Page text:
Jo Hunter Adams
Outgrowing our food recently appeared in the Mail and Guardian. Some thoughts:
- South Africa has rapidly rising rates of chronic disease linked to obesity (Type II Diabetes, hypertension). This is tied to the affordability of maize in South Africa, in favour of more diverse sources of nutrition.
This is a moment in South Africa where quality of food supply might be overlooked in favor of increasing mass-production. But mass production is not efficient, by scaling food production, one is left with massive problems of soil degradation and waste.
The article argues that farmers farm what is most profitable. Massive amounts of energy are currently used to ship some of our best food overseas, particularly to Europe. The question is, how can South Africans keep its nutritious and excellent quality produce in-country? Increasing the supply of maize and red meat is simply not in the best interests of South Africans. Large monocultures-- or swathes of land farming only one crop--are not in the best interest of South African farms or South Africans' health. There needs to be another solution to maize and soybean scarcity.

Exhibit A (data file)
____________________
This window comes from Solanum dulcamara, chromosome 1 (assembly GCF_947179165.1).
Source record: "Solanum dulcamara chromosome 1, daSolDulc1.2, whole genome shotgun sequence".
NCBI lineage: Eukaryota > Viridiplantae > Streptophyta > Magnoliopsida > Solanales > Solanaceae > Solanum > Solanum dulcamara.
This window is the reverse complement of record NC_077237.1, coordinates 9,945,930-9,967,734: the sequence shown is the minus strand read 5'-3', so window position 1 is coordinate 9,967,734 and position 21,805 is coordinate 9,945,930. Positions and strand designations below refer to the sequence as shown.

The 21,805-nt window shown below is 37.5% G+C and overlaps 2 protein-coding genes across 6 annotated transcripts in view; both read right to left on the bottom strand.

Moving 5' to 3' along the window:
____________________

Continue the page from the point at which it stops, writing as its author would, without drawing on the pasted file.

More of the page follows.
I believe at least part of the solution involves reforging the connection between individuals and their food supply, particularly in cities. Where does our meat come from? Vegetables? What makes it good? The quality of the food supply of the poorest members of society is an issue of justice. It is hugely sobering to consider that the food we eat is actually transforming into the substance of our physical bodies.